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In directive, Florida elections chief declares it a “year of apportionment,” freeing up state Senate campaigns

in Statewide/Top Headlines by

In an announcement that will only further shake up campaign machinations across the state, Secretary of State Ken Detzner has issued a directive declaring 2016 a “year of apportionment.”

That means all candidates for the Senate – including those set to term out in 2018 – can continue to collect campaign funds and collect petitions across the state, not just the district for which they are running.

“[W]hile state senate candidates seeking 2016 ballot placement will be running for office based on newly drawn district lines, such candidates may not know in a sufficiently timely manner from which voters they may obtain petition signatures or how many signatures they must obtain,” wrote Detzner.

“Therefore, I conclude that the provisions in the Election Code referring to procedures to be followed in a ‘year of apportionment’ apply to state Senate candidates for the purpose of qualifying in such races in Florida during the 2016 election cycle.”

The move significantly increases the latitude for quasi-“lame duck” state senators set to term out in 2018 – like Sen. Jack Latvala, who was the first to be accorded the expanded privileges after petitioning the state – to operate politically.

The ruling came in response to county-level supervisors of elections, who made inquiries regarding the looming uncertainty in state Senate elections due to the remedial redistricting lawmakers will undertake in a Special Session slated for October 19 – November 6.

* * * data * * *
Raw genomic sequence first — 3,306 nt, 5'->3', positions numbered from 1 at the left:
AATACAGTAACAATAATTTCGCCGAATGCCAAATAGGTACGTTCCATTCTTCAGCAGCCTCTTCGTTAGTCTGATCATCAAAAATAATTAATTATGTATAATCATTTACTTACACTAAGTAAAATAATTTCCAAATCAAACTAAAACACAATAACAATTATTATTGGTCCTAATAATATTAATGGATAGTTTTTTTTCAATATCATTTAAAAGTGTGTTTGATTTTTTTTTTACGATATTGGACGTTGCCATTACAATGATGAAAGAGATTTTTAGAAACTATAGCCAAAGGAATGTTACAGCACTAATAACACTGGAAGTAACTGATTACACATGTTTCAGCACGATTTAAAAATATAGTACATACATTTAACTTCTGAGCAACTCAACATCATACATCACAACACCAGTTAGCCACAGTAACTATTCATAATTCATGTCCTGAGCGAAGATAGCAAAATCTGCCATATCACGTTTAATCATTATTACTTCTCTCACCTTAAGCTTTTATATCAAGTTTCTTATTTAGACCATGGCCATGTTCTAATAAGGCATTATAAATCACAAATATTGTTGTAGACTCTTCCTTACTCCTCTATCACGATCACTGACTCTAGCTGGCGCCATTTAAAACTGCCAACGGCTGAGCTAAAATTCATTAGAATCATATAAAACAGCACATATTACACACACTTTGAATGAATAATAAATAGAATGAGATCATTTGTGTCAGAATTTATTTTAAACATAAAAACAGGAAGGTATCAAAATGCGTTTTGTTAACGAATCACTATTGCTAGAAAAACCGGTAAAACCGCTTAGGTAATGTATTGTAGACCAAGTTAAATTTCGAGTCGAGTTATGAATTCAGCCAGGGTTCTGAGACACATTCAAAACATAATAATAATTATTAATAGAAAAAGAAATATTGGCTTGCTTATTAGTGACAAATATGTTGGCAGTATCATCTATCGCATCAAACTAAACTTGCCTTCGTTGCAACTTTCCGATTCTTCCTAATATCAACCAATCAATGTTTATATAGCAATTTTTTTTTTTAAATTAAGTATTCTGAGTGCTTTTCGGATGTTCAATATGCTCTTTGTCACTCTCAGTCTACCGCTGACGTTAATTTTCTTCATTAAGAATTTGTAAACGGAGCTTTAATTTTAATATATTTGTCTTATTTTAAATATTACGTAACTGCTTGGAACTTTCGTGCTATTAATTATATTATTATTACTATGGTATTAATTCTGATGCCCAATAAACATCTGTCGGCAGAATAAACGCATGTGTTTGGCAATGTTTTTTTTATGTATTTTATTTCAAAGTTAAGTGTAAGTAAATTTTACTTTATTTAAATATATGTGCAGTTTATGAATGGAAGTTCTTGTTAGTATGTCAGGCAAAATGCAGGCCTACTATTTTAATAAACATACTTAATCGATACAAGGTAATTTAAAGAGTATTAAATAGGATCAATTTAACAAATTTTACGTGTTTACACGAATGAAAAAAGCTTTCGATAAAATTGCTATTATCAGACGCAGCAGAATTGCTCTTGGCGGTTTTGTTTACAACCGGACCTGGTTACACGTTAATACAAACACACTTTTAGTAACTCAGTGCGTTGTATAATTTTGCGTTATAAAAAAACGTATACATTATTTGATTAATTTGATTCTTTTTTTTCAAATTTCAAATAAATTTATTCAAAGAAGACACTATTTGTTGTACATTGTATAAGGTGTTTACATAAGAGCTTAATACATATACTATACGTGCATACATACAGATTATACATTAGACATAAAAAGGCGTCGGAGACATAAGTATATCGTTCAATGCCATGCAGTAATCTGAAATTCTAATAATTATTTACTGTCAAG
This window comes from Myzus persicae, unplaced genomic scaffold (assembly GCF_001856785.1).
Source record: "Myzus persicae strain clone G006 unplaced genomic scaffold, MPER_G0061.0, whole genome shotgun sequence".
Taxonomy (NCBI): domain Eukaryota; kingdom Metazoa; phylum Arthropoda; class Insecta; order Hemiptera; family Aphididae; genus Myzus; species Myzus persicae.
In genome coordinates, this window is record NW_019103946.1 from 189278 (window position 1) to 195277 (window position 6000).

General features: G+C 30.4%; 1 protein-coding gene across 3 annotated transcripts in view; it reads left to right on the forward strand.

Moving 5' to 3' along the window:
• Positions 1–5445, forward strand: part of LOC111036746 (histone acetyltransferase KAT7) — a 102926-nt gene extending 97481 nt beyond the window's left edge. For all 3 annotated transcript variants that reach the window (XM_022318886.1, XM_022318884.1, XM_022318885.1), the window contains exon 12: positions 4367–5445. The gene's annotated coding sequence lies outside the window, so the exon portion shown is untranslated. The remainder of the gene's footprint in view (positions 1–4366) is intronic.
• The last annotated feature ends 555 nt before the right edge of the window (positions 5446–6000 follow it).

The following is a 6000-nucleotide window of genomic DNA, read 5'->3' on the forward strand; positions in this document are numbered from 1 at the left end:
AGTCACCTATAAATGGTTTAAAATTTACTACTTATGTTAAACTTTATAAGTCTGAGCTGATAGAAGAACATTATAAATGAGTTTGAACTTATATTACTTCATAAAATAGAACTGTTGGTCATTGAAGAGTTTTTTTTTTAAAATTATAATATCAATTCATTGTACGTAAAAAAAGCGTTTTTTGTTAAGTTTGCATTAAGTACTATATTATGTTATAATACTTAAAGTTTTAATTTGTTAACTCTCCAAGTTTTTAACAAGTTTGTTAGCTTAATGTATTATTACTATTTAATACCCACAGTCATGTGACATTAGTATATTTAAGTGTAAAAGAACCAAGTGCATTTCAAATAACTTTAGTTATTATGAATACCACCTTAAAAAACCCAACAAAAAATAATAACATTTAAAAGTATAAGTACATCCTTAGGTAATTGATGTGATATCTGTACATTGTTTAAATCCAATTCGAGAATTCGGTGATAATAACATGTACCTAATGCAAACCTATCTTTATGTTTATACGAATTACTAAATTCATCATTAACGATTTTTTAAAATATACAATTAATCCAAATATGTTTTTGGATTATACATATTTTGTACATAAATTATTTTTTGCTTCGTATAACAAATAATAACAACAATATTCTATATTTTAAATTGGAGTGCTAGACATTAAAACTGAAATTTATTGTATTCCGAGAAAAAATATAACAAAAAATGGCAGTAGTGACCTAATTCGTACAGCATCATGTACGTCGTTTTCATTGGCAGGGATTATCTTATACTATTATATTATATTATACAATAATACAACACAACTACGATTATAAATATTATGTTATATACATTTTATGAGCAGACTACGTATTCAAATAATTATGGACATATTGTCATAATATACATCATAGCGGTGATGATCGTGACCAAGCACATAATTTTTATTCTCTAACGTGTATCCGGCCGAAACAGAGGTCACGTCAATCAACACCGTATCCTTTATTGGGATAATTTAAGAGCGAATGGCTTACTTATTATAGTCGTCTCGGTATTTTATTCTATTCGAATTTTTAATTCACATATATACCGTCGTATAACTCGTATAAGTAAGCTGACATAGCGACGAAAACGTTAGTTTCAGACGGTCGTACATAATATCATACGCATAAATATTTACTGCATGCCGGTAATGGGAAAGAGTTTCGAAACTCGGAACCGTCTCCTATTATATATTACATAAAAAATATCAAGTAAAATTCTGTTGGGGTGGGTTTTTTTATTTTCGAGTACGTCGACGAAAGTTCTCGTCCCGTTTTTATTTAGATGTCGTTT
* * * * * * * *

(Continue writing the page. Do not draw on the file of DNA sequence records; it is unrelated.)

The changes will see district boundaries shift and could spell sitting members gaining extra years of eligibility, depending on how the new districts are numbered.

At present, second-term senators representing even-numbered districts will term out in 2018 while those in odd-numbered districts may serve until 2020.

But Special Session C may just blow senatorial political calculus based on those projections out of the water.

“Redistricting also creates a period of uncertainty for a candidate trying to decide which specifically numbered district he or she might seek to represent, especially in light of the fact that any state senate district that is redrawn, regardless of district number, must be on the ballot in the next general election,” Detzner explained.

The ruling is effective immediately, until such time as it is countermanded by a subsequent directive, law, or final court order.

Ryan Ray writes about campaigns and public policy in Tampa Bay and across the state. A contributor to and before that, The Florida Squeeze, he covers the Legislature as a member of the Florida Capitol Press Corps and has worked as a staffer on several campaigns. He can be reached at

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